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Security in Context: The BeyondTrust Blog

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Bringing you news and commentary on solutions and strategies for protecting critical IT infrastructure in the context of your business.

Insider Threats Have Redefined Approach to Security

Posted February 28, 2012    Peter McCalister

n an attempt to combat the issue of insider threats, the Department of Defense has tapped PARC, a Xerox company focused on innovation and R&D, to spearhead a new effort called the Graph Learning for Anomaly Detection using Psychological Context (GLAD-PC). The goal is to create technology that can automatically identify the possibility of a security threat coming from inside the department’s network, leveraging large-scale behavioral data sets as well as information from social networks, among other sources, to determine when someone on the inside could pose a security risk.

Predicting insider threats by behavioral data before an incident happens? Sounds very similar to the movie Minority Report where police have created a system which predicts crime before it happens in a nightmarish Orwellian scenario.

The events surrounding Wiki Leaks over the past year coupled with other high profile insider attacks have fundamentally changed the way we approach security. Billions of dollars have been spent over the last few decades on IT security in order to “keep the bad guys out,” but it turns out the bigger threat was and always has been, found within the network perimeter.

Should warning signs of a potential malicious insider be addressed before a malicious event has occurred to prevent harm to the organization and discourage the insider from violating the organization’s rules? Predictive approaches cannot be validated a priori; false accusations may harm the career of the accused; and collection/monitoring of certain types of data may adversely affect employee morale.

While the GLAD-PC initiative could help to mitigate insider threats, we still believe the best method in preventing insider attacks is to implement a privileged identity management solution to create boundaries that enable end users and applications to communicate freely within an IT environment without worry of intentional, accidental or indirect misuse of privilege.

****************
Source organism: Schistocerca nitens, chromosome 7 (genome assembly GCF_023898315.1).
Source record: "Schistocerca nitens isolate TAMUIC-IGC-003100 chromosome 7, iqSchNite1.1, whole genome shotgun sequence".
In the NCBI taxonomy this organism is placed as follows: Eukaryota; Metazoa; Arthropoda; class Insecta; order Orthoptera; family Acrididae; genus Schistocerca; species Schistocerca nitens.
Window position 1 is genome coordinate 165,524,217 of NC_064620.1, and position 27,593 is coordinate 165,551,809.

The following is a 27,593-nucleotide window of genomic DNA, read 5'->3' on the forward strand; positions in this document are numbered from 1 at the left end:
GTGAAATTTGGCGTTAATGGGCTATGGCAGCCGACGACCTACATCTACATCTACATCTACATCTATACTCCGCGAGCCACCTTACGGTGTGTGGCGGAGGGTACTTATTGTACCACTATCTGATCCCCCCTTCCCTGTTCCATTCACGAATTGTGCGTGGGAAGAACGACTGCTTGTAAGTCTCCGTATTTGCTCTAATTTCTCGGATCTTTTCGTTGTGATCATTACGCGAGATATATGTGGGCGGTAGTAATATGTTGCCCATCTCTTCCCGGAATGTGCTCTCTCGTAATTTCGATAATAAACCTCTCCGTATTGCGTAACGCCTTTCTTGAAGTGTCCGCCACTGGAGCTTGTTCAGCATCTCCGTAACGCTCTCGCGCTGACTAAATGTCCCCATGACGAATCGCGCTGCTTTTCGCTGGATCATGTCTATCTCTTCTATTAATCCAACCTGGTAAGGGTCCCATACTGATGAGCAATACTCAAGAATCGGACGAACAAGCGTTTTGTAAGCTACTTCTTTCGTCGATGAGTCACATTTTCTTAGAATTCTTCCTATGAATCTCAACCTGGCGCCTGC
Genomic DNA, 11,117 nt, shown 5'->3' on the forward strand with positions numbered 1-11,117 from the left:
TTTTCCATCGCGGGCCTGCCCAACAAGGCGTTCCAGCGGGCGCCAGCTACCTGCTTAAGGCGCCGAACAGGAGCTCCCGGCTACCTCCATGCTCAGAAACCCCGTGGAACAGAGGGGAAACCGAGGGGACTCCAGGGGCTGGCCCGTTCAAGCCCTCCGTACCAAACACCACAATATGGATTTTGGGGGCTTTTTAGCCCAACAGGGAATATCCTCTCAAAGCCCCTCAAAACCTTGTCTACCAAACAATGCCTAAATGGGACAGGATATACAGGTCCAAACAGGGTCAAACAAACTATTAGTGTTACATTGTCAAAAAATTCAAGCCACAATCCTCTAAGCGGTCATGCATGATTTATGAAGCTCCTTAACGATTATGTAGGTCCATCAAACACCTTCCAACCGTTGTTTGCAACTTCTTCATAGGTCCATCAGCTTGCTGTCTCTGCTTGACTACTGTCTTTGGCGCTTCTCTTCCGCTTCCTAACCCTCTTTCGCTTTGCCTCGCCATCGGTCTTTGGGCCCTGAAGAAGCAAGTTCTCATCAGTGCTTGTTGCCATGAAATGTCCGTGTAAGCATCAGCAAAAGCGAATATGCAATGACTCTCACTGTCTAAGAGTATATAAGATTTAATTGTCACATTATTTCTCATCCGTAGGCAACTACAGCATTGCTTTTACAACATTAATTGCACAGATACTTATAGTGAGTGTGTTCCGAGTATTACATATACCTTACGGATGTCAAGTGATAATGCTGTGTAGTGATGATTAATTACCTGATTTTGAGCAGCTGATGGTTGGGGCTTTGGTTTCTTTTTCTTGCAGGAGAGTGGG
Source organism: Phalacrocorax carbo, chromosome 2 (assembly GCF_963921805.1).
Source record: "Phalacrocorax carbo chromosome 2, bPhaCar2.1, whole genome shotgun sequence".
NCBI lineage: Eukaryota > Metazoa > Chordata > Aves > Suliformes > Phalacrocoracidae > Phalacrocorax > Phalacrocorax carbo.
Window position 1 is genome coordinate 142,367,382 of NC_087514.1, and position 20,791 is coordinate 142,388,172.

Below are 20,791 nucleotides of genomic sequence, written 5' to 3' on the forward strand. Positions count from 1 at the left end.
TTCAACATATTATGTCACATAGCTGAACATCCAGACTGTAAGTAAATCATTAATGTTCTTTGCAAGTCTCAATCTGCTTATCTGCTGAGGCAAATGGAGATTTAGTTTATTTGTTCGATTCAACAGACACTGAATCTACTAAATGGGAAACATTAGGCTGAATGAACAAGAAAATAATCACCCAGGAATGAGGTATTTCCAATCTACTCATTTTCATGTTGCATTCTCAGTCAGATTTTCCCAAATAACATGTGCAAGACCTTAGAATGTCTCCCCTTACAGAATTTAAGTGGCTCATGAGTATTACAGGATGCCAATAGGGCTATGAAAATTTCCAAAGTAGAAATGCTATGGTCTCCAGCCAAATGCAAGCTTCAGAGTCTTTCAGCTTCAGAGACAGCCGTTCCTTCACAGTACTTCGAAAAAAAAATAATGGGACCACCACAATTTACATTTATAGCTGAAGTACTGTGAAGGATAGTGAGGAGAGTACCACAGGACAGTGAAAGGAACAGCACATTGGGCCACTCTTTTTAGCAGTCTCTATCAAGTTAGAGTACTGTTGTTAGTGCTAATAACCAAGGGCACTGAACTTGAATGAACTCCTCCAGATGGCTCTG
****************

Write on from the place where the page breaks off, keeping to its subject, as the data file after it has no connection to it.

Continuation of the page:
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Additional articles

Are Your Data Security Efforts Focused in the Right Area?

Posted January 28, 2015    Scott Lang

Vormetric Data Security recently released an insider threat report, with research conducted by HarrisPoll and analyzed by Ovum. Based on the survey responses, it is apparent that there is still a great deal of insecurity over data. However, the results also show that there may be misplaced investments to address those insecurities. I will explain…

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GHOST Vulnerability…Scary Indeed

Posted January 28, 2015    BeyondTrust Research Team

A vulnerability discovered by Qualys security researchers has surfaced within the GNU C Library that affects virtually all Linux operating systems. The vulnerability lies within the various gethostbyname*() functions and, as such, has been dubbed “GHOST.” GHOST is particularly nasty considering remote, arbitrary code execution can be achieved. In an effort to avoid taxing DNS lookups, glibc developers introduced…

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Your New Years Resolution: Controlling Privileged Users

Posted January 27, 2015    Dave Shackleford

Is 2015 the year you get a better handle on security? The news last year was grim – so much so, in fact, that many in the information security community despaired a bit. Really, the end-of-the-year infosec cocktail parties were a bit glum. OK, let’s be honest, infosec cocktail parties are usually not that wild…

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